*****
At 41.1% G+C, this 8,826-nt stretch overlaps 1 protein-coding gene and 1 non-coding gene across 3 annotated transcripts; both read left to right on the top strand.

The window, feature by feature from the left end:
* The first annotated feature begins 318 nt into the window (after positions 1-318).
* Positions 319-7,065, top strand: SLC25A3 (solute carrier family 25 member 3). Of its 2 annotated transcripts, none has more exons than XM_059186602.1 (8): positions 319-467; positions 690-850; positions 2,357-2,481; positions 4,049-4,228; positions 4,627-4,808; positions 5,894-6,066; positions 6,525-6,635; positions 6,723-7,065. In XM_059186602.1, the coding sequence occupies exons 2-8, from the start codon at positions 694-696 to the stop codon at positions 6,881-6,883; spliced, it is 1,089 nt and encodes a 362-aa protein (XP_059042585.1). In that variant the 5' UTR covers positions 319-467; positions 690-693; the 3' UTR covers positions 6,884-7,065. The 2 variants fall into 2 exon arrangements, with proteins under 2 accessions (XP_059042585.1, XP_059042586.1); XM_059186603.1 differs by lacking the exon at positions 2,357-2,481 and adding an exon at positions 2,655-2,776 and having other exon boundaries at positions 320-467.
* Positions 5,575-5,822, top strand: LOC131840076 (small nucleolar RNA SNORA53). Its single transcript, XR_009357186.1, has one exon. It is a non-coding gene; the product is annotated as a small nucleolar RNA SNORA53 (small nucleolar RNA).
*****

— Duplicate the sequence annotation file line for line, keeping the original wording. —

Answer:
At 41.1% G+C, this 8,826-nt stretch overlaps 1 protein-coding gene and 1 non-coding gene across 3 annotated transcripts; both read left to right on the top strand.

The window, feature by feature from the left end:
* The first annotated feature begins 318 nt into the window (after positions 1-318).
* Positions 319-7,065, top strand: SLC25A3 (solute carrier family 25 member 3). Of its 2 annotated transcripts, none has more exons than XM_059186602.1 (8): positions 319-467; positions 690-850; positions 2,357-2,481; positions 4,049-4,228; positions 4,627-4,808; positions 5,894-6,066; positions 6,525-6,635; positions 6,723-7,065. In XM_059186602.1, the coding sequence occupies exons 2-8, from the start codon at positions 694-696 to the stop codon at positions 6,881-6,883; spliced, it is 1,089 nt and encodes a 362-aa protein (XP_059042585.1). In that variant the 5' UTR covers positions 319-467; positions 690-693; the 3' UTR covers positions 6,884-7,065. The 2 variants fall into 2 exon arrangements, with proteins under 2 accessions (XP_059042585.1, XP_059042586.1); XM_059186603.1 differs by lacking the exon at positions 2,357-2,481 and adding an exon at positions 2,655-2,776 and having other exon boundaries at positions 320-467.
* Positions 5,575-5,822, top strand: LOC131840076 (small nucleolar RNA SNORA53). Its single transcript, XR_009357186.1, has one exon. It is a non-coding gene; the product is annotated as a small nucleolar RNA SNORA53 (small nucleolar RNA).